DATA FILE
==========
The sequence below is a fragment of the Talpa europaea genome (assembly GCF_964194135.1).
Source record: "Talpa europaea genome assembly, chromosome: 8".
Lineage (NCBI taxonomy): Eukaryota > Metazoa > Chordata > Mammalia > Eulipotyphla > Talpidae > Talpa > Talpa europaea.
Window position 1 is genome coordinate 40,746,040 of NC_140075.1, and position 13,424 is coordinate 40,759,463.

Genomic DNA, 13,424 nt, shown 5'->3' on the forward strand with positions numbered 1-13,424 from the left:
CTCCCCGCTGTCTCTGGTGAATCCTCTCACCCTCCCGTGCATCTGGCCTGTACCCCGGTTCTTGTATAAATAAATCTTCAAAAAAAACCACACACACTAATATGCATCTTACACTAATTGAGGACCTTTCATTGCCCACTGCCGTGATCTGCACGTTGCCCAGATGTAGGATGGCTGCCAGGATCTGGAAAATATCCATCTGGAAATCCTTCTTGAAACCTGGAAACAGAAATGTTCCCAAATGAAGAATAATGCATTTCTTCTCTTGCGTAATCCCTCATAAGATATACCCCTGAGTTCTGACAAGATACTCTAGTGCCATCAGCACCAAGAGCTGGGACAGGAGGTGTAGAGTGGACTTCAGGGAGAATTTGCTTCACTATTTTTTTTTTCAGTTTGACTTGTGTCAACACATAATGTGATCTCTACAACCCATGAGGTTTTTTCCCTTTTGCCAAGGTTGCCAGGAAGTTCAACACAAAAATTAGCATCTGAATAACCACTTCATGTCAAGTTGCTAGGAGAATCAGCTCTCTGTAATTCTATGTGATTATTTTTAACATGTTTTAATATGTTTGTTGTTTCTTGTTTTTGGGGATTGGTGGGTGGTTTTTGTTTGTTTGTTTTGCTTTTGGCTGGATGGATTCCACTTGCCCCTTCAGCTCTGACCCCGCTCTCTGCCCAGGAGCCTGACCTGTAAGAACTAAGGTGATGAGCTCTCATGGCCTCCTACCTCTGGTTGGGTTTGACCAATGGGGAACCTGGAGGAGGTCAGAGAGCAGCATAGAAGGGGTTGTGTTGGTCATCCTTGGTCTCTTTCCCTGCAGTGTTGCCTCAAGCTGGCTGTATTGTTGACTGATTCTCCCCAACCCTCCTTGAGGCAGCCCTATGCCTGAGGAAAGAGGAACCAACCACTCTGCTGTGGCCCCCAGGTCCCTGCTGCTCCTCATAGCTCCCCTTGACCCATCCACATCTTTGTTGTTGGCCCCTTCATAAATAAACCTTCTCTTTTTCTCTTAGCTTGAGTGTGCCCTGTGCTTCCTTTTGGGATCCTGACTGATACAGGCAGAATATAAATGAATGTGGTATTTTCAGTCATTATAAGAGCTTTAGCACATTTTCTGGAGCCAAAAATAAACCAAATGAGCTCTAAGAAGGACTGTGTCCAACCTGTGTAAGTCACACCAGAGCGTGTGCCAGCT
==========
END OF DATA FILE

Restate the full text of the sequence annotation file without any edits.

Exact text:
The sequence below is a fragment of the Talpa europaea genome (assembly GCF_964194135.1).
Source record: "Talpa europaea genome assembly, chromosome: 8".
Lineage (NCBI taxonomy): Eukaryota > Metazoa > Chordata > Mammalia > Eulipotyphla > Talpidae > Talpa > Talpa europaea.
Window position 1 is genome coordinate 40,746,040 of NC_140075.1, and position 13,424 is coordinate 40,759,463.

Genomic DNA, 13,424 nt, shown 5'->3' on the forward strand with positions numbered 1-13,424 from the left:
CTCCCCGCTGTCTCTGGTGAATCCTCTCACCCTCCCGTGCATCTGGCCTGTACCCCGGTTCTTGTATAAATAAATCTTCAAAAAAAACCACACACACTAATATGCATCTTACACTAATTGAGGACCTTTCATTGCCCACTGCCGTGATCTGCACGTTGCCCAGATGTAGGATGGCTGCCAGGATCTGGAAAATATCCATCTGGAAATCCTTCTTGAAACCTGGAAACAGAAATGTTCCCAAATGAAGAATAATGCATTTCTTCTCTTGCGTAATCCCTCATAAGATATACCCCTGAGTTCTGACAAGATACTCTAGTGCCATCAGCACCAAGAGCTGGGACAGGAGGTGTAGAGTGGACTTCAGGGAGAATTTGCTTCACTATTTTTTTTTTCAGTTTGACTTGTGTCAACACATAATGTGATCTCTACAACCCATGAGGTTTTTTCCCTTTTGCCAAGGTTGCCAGGAAGTTCAACACAAAAATTAGCATCTGAATAACCACTTCATGTCAAGTTGCTAGGAGAATCAGCTCTCTGTAATTCTATGTGATTATTTTTAACATGTTTTAATATGTTTGTTGTTTCTTGTTTTTGGGGATTGGTGGGTGGTTTTTGTTTGTTTGTTTTGCTTTTGGCTGGATGGATTCCACTTGCCCCTTCAGCTCTGACCCCGCTCTCTGCCCAGGAGCCTGACCTGTAAGAACTAAGGTGATGAGCTCTCATGGCCTCCTACCTCTGGTTGGGTTTGACCAATGGGGAACCTGGAGGAGGTCAGAGAGCAGCATAGAAGGGGTTGTGTTGGTCATCCTTGGTCTCTTTCCCTGCAGTGTTGCCTCAAGCTGGCTGTATTGTTGACTGATTCTCCCCAACCCTCCTTGAGGCAGCCCTATGCCTGAGGAAAGAGGAACCAACCACTCTGCTGTGGCCCCCAGGTCCCTGCTGCTCCTCATAGCTCCCCTTGACCCATCCACATCTTTGTTGTTGGCCCCTTCATAAATAAACCTTCTCTTTTTCTCTTAGCTTGAGTGTGCCCTGTGCTTCCTTTTGGGATCCTGACTGATACAGGCAGAATATAAATGAATGTGGTATTTTCAGTCATTATAAGAGCTTTAGCACATTTTCTGGAGCCAAAAATAAACCAAATGAGCTCTAAGAAGGACTGTGTCCAACCTGTGTAAGTCACACCAGAGCGTGTGCCAGCT